Posts Tagged warrant

Police Can’t Use Biometrics To Unlock Phones

From Reason:

In an opinion published January 10, a federal magistrate judge in Oakland, California, ruled that the Fifth Amendment’s protections against self-incrimination extend to phones equipped with biometric locks. Federal police can search a residence, the court ruled, but may not force anyone present during a search to hold their finger, thumb, iris, or other body part up against a phone to try to unlock it.

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Mobile Customer Locations Easily Accessible

From Motherboard:

Motherboard’s investigation shows just how exposed mobile networks and the data they generate are, leaving them open to surveillance by ordinary citizens, stalkers, and criminals, and comes as media and policy makers are paying more attention than ever to how location and other sensitive data is collected and sold. The investigation also shows that a wide variety of companies can access cell phone location data, and that the information trickles down from cell phone providers to a wide array of smaller players, who don’t necessarily have the correct safeguards in place to protect that data.

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Supreme Court Chips Away At Fourth Amendment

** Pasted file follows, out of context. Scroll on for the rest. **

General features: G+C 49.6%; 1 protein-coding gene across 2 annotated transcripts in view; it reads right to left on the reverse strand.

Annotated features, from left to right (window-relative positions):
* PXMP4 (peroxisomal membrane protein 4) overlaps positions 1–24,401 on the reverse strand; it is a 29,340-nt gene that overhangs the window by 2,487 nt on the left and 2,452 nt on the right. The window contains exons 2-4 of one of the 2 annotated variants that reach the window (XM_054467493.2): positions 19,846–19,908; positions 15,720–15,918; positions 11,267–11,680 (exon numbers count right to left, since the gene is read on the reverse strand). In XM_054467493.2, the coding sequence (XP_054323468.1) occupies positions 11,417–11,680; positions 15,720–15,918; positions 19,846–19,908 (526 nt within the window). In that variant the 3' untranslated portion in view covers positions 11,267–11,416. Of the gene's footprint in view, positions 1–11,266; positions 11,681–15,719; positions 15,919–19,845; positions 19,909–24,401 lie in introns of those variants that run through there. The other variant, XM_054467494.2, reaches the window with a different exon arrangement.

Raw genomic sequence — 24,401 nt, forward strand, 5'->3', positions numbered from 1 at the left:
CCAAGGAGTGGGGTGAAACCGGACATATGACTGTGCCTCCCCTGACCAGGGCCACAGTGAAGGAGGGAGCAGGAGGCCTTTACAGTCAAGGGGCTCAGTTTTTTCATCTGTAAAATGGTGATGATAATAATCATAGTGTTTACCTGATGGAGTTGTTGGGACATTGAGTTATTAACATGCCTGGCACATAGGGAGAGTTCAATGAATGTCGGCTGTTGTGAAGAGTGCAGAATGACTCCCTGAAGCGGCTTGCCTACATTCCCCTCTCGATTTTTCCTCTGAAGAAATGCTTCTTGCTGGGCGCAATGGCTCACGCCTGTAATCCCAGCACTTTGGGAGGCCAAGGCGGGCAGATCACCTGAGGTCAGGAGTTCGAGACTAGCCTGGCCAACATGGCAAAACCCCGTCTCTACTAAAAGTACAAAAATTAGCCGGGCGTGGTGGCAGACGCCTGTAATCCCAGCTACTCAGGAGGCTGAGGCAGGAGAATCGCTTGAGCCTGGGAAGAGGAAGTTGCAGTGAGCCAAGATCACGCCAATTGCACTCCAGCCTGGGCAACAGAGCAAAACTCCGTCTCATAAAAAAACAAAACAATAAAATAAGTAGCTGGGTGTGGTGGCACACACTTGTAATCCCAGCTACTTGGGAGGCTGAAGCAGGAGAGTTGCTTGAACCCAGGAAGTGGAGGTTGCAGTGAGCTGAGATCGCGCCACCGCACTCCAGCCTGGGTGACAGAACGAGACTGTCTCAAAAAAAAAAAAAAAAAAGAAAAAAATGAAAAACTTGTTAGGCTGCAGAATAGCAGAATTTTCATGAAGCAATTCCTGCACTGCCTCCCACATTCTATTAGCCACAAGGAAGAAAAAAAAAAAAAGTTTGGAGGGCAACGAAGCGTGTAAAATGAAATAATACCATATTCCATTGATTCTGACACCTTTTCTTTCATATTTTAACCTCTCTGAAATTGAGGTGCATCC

From Rare.us:

On Monday, SCOTUS continued this assault on the Fourth Amendment. It concluded that even when the government admits a stop was illegal, it can still use that evidence to prosecute you.

Under Heien, the cops only had to prove reasonable ignorance of the law: “I didn’t realize stopping this person was illegal, but I found this evidence, so we should use it.”

Now, under Monday’s Utah v. Strieff, even that charade is no longer necessary. Police can simply say: “Yeah, that stop was illegal, but I found this evidence, so we should use it.”

This is all the more reason for citizens to familiarize themselves with jury nullification. You can learn more about it from the Fully Informed Jury Association (FIJA).

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Supreme Court to Rule on Drug Dogs

From Threat Level:

The home-sniff case, also arriving from the Florida Supreme Court, tests a decade-old U.S. Supreme Court precedent in which the justices ruled that police need a warrant to use thermal-imaging devices outside a house to detect marijuana-growing operations, saying it amounted to a search. In that case, the high court ruled in 2001 that “rapidly advancing technology” threatens the core of the Fourth Amendment “right of a man to retreat into his own home and there be free from unreasonable governmental intrusion.”

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